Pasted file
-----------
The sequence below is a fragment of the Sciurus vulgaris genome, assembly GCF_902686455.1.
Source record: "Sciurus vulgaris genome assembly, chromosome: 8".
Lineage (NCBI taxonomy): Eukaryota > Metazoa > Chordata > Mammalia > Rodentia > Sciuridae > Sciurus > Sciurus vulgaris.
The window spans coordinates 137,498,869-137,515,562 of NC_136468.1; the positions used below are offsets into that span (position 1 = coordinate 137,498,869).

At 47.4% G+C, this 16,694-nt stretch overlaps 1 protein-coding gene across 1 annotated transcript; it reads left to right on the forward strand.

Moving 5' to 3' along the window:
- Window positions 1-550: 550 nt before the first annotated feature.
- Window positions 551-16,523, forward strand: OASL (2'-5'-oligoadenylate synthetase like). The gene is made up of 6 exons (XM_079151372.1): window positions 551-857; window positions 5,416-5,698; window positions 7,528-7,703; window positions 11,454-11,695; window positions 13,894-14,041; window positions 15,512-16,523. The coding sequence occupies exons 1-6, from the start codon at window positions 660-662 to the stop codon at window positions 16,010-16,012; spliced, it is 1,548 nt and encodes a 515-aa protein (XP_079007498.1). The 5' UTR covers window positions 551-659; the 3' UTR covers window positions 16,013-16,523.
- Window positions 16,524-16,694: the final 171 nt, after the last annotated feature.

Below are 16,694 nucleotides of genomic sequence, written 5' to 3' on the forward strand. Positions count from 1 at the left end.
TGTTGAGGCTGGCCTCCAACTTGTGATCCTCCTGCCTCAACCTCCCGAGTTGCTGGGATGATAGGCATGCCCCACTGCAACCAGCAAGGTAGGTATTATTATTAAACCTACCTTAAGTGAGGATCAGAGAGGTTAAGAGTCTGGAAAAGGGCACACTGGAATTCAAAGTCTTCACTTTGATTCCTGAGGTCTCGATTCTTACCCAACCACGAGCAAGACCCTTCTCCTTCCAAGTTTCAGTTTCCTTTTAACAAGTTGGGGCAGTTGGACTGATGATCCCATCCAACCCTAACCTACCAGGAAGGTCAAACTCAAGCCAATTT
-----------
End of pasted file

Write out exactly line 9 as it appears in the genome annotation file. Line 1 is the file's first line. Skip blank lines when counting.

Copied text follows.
- Window positions 16,524-16,694: the final 171 nt, after the last annotated feature.